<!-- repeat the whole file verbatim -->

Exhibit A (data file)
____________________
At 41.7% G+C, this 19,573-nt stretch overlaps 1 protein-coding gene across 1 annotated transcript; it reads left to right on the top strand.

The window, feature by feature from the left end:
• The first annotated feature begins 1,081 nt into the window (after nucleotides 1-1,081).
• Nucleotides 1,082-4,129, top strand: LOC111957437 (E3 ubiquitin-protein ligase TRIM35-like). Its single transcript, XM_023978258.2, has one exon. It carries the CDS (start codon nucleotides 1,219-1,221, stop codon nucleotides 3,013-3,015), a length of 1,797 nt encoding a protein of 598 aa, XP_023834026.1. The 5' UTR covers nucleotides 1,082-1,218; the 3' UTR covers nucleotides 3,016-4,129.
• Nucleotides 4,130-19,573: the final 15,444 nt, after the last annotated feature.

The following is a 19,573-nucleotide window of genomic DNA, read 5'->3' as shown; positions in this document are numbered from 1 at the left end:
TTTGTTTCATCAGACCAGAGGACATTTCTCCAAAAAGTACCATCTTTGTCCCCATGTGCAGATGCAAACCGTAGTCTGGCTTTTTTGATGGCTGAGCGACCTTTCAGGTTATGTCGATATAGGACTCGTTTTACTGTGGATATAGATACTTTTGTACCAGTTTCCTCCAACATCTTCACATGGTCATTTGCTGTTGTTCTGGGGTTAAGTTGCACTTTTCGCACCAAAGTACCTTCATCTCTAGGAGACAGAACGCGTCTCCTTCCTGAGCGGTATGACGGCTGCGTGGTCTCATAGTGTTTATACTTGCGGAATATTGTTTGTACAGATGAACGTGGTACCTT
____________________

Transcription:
At 41.7% G+C, this 19,573-nt stretch overlaps 1 protein-coding gene across 1 annotated transcript; it reads left to right on the top strand.

The window, feature by feature from the left end:
• The first annotated feature begins 1,081 nt into the window (after nucleotides 1-1,081).
• Nucleotides 1,082-4,129, top strand: LOC111957437 (E3 ubiquitin-protein ligase TRIM35-like). Its single transcript, XM_023978258.2, has one exon. It carries the CDS (start codon nucleotides 1,219-1,221, stop codon nucleotides 3,013-3,015), a length of 1,797 nt encoding a protein of 598 aa, XP_023834026.1. The 5' UTR covers nucleotides 1,082-1,218; the 3' UTR covers nucleotides 3,016-4,129.
• Nucleotides 4,130-19,573: the final 15,444 nt, after the last annotated feature.

The following is a 19,573-nucleotide window of genomic DNA, read 5'->3' as shown; positions in this document are numbered from 1 at the left end:
TTTGTTTCATCAGACCAGAGGACATTTCTCCAAAAAGTACCATCTTTGTCCCCATGTGCAGATGCAAACCGTAGTCTGGCTTTTTTGATGGCTGAGCGACCTTTCAGGTTATGTCGATATAGGACTCGTTTTACTGTGGATATAGATACTTTTGTACCAGTTTCCTCCAACATCTTCACATGGTCATTTGCTGTTGTTCTGGGGTTAAGTTGCACTTTTCGCACCAAAGTACCTTCATCTCTAGGAGACAGAACGCGTCTCCTTCCTGAGCGGTATGACGGCTGCGTGGTCTCATAGTGTTTATACTTGCGGAATATTGTTTGTACAGATGAACGTGGTACCTT